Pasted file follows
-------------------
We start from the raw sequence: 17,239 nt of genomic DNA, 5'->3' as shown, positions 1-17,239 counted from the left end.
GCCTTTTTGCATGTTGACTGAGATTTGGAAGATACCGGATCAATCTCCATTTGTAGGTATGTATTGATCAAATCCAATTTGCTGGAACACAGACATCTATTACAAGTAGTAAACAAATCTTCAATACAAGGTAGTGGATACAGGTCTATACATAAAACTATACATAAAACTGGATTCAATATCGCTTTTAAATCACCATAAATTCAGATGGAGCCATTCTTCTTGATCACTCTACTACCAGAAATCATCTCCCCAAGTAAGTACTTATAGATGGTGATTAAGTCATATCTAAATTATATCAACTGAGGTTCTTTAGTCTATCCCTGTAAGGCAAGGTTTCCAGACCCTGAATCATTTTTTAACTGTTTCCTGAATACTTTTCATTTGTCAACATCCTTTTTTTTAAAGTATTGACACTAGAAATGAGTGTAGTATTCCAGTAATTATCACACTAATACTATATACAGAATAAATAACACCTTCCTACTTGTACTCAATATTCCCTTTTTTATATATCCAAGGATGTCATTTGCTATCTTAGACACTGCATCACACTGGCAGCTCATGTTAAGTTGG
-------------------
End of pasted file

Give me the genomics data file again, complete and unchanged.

We start from the raw sequence: 17,239 nt of genomic DNA, 5'->3' as shown, positions 1-17,239 counted from the left end.
GCCTTTTTGCATGTTGACTGAGATTTGGAAGATACCGGATCAATCTCCATTTGTAGGTATGTATTGATCAAATCCAATTTGCTGGAACACAGACATCTATTACAAGTAGTAAACAAATCTTCAATACAAGGTAGTGGATACAGGTCTATACATAAAACTATACATAAAACTGGATTCAATATCGCTTTTAAATCACCATAAATTCAGATGGAGCCATTCTTCTTGATCACTCTACTACCAGAAATCATCTCCCCAAGTAAGTACTTATAGATGGTGATTAAGTCATATCTAAATTATATCAACTGAGGTTCTTTAGTCTATCCCTGTAAGGCAAGGTTTCCAGACCCTGAATCATTTTTTAACTGTTTCCTGAATACTTTTCATTTGTCAACATCCTTTTTTTTAAAGTATTGACACTAGAAATGAGTGTAGTATTCCAGTAATTATCACACTAATACTATATACAGAATAAATAACACCTTCCTACTTGTACTCAATATTCCCTTTTTTATATATCCAAGGATGTCATTTGCTATCTTAGACACTGCATCACACTGGCAGCTCATGTTAAGTTGG